Visitor Number One Comes to Spanish Wells

We have lived on the boat since July, 2008, and been to the Bahamas four times. We finally had our first guest in the islands, my son Peter. He arrived on Wednesday, May 13, stayed on our boat in Spanish Wells, and sailed with us to Chub Cay, Bimini, and back to Florida. He flew into the North Eleuthera airport and was met by Calvin Pinder who took him by land and water taxis to Spanish Wells.


On Thursday we rode the water taxi back to Eleuthera and rented a car for the day. Peter is a surfer and lives on the coast in Central California so he was anxious to try surfing in warm water. Eleuthera is known for its good surfing, thus our first stop was Surfer’s Beach. Unfortunately the wind was the wrong direction for good surfing, so we continued south to Rock Sound. There we showed him a dramatic series of caves and a blue hole. 


We then drove north to Governor’s Harbour where we had conch fritters at The Buccaneer Club and walked on the beautiful pink sand beach at the Club Med which was destroyed by Hurricane Floyd in 1999.



Our next stop was the Glass Window Bridge where the dramatic view has the Atlantic Ocean on one side and the Caribbean Sea on the other. In 1991, a rogue wave came through and pushed the bridge four feet.


On previous car trips we had seen most of the places where we stopped this time, but a new one was Preacher’s Cave. In 1648, 70 people who had left Europe for religious freedom and came to Bermuda decided to find a new place to live and set sail for Eleuthera. They were called the Eleutheran Adventurers. Eleuthera means “freedom.” Unfortunately their boat hit the Devil’s Backbone reef and sunk. The survivors made it ashore but all of their provisions were lost. They found a large cave and lived in it but had no supplies so they built a boat and a small group of them headed to Jamestown, the nearest English settlement. They actually made it and returned with supplies. Later some moved to Harbour Island, Spanish Wells, Man of War Cay in Abaco, and Governor’s Harbour in Eleuthera.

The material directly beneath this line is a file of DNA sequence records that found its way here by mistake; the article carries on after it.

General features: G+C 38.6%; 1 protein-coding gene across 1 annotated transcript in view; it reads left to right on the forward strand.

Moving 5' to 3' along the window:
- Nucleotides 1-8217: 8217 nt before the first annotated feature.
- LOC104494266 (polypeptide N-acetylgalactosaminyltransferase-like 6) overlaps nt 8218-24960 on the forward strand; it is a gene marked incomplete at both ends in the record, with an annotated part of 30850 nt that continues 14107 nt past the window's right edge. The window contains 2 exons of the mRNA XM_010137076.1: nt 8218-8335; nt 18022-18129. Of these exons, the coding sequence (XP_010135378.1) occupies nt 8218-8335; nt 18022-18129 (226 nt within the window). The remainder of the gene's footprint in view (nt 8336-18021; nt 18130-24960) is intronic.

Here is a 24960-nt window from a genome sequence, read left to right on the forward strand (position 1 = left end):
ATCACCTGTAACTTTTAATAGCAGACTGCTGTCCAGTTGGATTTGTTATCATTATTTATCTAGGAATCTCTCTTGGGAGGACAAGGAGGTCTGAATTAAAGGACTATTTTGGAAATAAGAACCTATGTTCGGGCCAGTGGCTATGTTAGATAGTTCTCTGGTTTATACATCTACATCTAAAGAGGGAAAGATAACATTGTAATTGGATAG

The next day we arranged to go out snorkeling and diving with James from Bahamas Ocean Safaris. It was just the three of us and Sailor with James and we got to design our own water adventure. We started with some diving for Peter and snorkeling for Mark and me. The first dive was over a wreck, but the current was too strong so we went on to another area which had beautiful coral and fish. Diving near the sunken boat they saw a 300 pound turtle with barnacles on its shell. The boat is partly above water in the first photo below. James speared two fish for us, a hogfish and grouper. Our next stop was a huge sandbar that rises out of the water at low tide and disappears at high tide, much like our favorite anchorage in the Bahamas at Joe Sound. Sailor of course loved being able to run free and had fun chasing birds. Peter snorkeled and found a trumpet conch and lots of sand dollars and shells. 


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At the end of the day, James cleaned the fish he speared. Unfortunately when he cut into the hogfish he saw it had ciguatera poisoning so he threw it out, but the grouper made a tasty dinner for us.

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On our last day in Spanish Wells, Peter went kayaking. We had lunch at Buddas, watched a final sunset, and made our last nightly visit to Papa Scoops.